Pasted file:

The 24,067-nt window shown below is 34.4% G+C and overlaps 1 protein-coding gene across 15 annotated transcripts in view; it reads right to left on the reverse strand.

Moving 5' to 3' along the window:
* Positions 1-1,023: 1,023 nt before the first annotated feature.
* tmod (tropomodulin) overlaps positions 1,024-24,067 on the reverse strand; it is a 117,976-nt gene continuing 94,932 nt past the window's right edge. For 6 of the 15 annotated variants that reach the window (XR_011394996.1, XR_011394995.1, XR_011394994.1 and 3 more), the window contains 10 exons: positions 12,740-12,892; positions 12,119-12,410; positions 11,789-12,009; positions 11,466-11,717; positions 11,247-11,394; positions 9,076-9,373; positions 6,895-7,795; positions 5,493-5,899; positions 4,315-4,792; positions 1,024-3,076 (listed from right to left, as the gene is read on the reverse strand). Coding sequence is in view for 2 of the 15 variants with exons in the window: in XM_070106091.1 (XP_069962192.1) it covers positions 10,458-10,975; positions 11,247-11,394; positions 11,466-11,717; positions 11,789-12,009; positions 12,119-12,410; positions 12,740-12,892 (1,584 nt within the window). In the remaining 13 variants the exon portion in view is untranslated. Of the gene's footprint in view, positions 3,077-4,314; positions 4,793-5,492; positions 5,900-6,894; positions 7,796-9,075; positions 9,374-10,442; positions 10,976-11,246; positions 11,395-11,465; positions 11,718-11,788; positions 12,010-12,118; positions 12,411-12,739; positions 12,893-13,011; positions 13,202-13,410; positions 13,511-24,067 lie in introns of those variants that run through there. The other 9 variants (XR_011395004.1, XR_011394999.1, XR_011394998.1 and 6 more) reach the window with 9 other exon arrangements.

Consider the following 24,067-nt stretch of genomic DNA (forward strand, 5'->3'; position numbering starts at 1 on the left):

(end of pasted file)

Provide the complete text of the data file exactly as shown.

The 24,067-nt window shown below is 34.4% G+C and overlaps 1 protein-coding gene across 15 annotated transcripts in view; it reads right to left on the reverse strand.

Moving 5' to 3' along the window:
* Positions 1-1,023: 1,023 nt before the first annotated feature.
* tmod (tropomodulin) overlaps positions 1,024-24,067 on the reverse strand; it is a 117,976-nt gene continuing 94,932 nt past the window's right edge. For 6 of the 15 annotated variants that reach the window (XR_011394996.1, XR_011394995.1, XR_011394994.1 and 3 more), the window contains 10 exons: positions 12,740-12,892; positions 12,119-12,410; positions 11,789-12,009; positions 11,466-11,717; positions 11,247-11,394; positions 9,076-9,373; positions 6,895-7,795; positions 5,493-5,899; positions 4,315-4,792; positions 1,024-3,076 (listed from right to left, as the gene is read on the reverse strand). Coding sequence is in view for 2 of the 15 variants with exons in the window: in XM_070106091.1 (XP_069962192.1) it covers positions 10,458-10,975; positions 11,247-11,394; positions 11,466-11,717; positions 11,789-12,009; positions 12,119-12,410; positions 12,740-12,892 (1,584 nt within the window). In the remaining 13 variants the exon portion in view is untranslated. Of the gene's footprint in view, positions 3,077-4,314; positions 4,793-5,492; positions 5,900-6,894; positions 7,796-9,075; positions 9,374-10,442; positions 10,976-11,246; positions 11,395-11,465; positions 11,718-11,788; positions 12,010-12,118; positions 12,411-12,739; positions 12,893-13,011; positions 13,202-13,410; positions 13,511-24,067 lie in introns of those variants that run through there. The other 9 variants (XR_011395004.1, XR_011394999.1, XR_011394998.1 and 6 more) reach the window with 9 other exon arrangements.

Consider the following 24,067-nt stretch of genomic DNA (forward strand, 5'->3'; position numbering starts at 1 on the left):